Jhonny Peralta's trade deadline value was likely ruined by his Spring Training injury. He was hitting the ball hard when he returned, and there was a bit of a window where if he kept it going, maybe a team would want to add him down the stretch. Some issues keeping him out of the lineup and a current wRC+ of 81 is probably enough to stop any team from offering a decent value for the infielder.

Brandon Moss had an incredible first half, pushing his way into the lineup as much as Mike Matheny could make possible, to the point of playing Stephen Piscotty out of position in center-field. Matheny has been prevented from doing that lately though, as he has been on the disabled list with a sprained ankle since the fifth of this month. The results were great while he was playing, as he's at a 139 wRC+, but the injury will surely make any potential buyers cautious.

Against all odds, Jaime Garcia is still healthy, at least reportedly. It seemed like that should have been all that was required of Jaime to be considered an excellent trade chip, but after a great start to the year, things have cooled off for Garcia. Here's a rolling 15-game average of his K% and BB%, from 2015 to now, provided by Fangraphs:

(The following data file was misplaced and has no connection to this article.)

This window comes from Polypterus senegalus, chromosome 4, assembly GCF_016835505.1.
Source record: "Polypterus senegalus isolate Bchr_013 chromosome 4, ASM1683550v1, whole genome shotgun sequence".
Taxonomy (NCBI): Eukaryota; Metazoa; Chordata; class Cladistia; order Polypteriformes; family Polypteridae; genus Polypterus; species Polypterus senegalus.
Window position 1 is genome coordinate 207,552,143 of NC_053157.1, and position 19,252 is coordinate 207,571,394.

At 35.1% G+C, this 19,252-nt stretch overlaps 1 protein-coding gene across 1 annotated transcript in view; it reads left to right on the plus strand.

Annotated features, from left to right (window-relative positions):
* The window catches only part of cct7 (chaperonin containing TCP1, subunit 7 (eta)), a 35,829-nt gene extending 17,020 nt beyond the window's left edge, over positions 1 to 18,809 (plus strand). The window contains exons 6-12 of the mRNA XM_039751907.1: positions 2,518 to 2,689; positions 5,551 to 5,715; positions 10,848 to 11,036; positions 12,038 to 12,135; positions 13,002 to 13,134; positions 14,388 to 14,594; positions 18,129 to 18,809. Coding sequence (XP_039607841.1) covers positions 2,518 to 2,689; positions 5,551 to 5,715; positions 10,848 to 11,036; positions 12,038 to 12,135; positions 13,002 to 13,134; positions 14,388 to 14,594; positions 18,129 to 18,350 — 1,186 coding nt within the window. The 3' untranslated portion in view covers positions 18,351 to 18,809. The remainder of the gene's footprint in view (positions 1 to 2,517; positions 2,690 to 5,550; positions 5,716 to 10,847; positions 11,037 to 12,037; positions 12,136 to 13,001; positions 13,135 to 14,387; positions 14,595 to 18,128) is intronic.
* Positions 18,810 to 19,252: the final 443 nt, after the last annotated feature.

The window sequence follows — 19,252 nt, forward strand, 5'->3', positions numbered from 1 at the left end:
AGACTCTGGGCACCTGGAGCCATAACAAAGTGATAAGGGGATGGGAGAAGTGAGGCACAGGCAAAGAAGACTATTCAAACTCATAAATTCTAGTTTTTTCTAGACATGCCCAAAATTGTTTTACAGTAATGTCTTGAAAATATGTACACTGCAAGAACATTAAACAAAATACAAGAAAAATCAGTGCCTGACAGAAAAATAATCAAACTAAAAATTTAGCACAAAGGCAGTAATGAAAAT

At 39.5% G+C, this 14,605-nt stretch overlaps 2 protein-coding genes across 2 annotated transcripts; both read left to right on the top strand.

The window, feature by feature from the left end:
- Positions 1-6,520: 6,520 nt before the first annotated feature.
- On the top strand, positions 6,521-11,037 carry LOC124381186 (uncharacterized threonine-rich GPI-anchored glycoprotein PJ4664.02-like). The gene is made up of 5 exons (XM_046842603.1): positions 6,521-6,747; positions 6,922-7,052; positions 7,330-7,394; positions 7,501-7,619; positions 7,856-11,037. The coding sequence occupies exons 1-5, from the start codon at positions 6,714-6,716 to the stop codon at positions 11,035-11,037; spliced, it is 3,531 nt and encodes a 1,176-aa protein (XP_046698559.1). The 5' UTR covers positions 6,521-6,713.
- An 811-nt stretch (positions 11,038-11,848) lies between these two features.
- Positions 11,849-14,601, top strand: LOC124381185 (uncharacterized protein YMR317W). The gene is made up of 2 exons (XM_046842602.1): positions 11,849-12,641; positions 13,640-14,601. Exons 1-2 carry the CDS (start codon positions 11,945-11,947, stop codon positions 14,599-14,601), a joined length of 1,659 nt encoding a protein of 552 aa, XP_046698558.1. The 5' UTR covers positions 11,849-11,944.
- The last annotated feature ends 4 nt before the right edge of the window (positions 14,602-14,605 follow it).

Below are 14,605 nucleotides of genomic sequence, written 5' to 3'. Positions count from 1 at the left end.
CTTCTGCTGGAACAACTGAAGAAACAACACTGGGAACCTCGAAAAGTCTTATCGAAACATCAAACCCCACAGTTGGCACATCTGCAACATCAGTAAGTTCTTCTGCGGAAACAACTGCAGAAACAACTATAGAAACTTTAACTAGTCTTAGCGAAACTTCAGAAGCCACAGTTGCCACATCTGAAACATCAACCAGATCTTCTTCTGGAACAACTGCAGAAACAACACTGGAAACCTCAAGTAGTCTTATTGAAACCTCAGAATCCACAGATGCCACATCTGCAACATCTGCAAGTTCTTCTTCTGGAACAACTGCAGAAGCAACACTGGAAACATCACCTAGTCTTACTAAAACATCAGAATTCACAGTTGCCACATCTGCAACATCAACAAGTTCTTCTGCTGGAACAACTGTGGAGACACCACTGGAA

Last year, Jaime was typical Jaime: Not fantastic strike out numbers but very few walks and a lot of grounders. Early on in 2016 he was striking out way more hitters than usual, and walking a few more than usual. Since, the strike outs have trended down and the walks have trended up. On the year, Jaime has an above-average FIP at 3.93, but it's trended up to that point. He was going to have to be lights-out in order to make a team forget about his ridiculously injury plagued past, and that hasn't happened.

Matt Adams had a hot start to the year as well. Again, we'll let a graph do the talking. Here's Adams' 15-game rolling wRC+ for 2016: